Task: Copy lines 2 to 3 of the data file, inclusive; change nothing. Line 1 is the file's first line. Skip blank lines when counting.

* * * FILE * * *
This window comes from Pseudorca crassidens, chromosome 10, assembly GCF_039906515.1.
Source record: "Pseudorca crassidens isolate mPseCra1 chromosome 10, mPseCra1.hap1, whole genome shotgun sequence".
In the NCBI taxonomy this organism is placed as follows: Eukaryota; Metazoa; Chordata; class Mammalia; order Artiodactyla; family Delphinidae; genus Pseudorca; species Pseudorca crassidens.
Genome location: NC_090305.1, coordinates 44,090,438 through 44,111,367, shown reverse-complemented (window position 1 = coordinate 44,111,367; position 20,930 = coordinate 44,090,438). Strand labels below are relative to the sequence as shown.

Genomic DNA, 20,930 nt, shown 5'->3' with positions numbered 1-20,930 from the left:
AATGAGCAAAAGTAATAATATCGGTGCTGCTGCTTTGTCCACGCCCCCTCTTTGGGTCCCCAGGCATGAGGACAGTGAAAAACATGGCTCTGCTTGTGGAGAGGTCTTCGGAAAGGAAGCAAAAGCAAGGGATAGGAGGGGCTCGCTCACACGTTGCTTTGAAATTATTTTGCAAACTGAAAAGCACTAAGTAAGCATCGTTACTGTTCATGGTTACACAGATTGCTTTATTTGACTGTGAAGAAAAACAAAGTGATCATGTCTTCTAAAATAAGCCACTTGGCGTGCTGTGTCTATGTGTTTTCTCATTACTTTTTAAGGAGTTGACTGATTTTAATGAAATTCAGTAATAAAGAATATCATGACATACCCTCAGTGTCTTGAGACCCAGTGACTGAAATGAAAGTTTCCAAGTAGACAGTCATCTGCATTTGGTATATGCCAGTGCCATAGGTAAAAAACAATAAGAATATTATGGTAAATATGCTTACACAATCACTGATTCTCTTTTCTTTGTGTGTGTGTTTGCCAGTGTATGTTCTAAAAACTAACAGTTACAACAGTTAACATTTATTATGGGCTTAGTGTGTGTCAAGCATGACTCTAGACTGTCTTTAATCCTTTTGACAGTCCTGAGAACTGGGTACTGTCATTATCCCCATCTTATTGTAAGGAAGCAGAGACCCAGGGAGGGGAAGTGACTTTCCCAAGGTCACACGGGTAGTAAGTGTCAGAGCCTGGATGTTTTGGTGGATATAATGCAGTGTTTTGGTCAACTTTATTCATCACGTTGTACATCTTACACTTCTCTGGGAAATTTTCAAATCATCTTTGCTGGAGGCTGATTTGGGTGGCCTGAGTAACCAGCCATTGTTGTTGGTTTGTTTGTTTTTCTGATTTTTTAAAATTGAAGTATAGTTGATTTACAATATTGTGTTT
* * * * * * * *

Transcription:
Source record: "Pseudorca crassidens isolate mPseCra1 chromosome 10, mPseCra1.hap1, whole genome shotgun sequence".
In the NCBI taxonomy this organism is placed as follows: Eukaryota; Metazoa; Chordata; class Mammalia; order Artiodactyla; family Delphinidae; genus Pseudorca; species Pseudorca crassidens.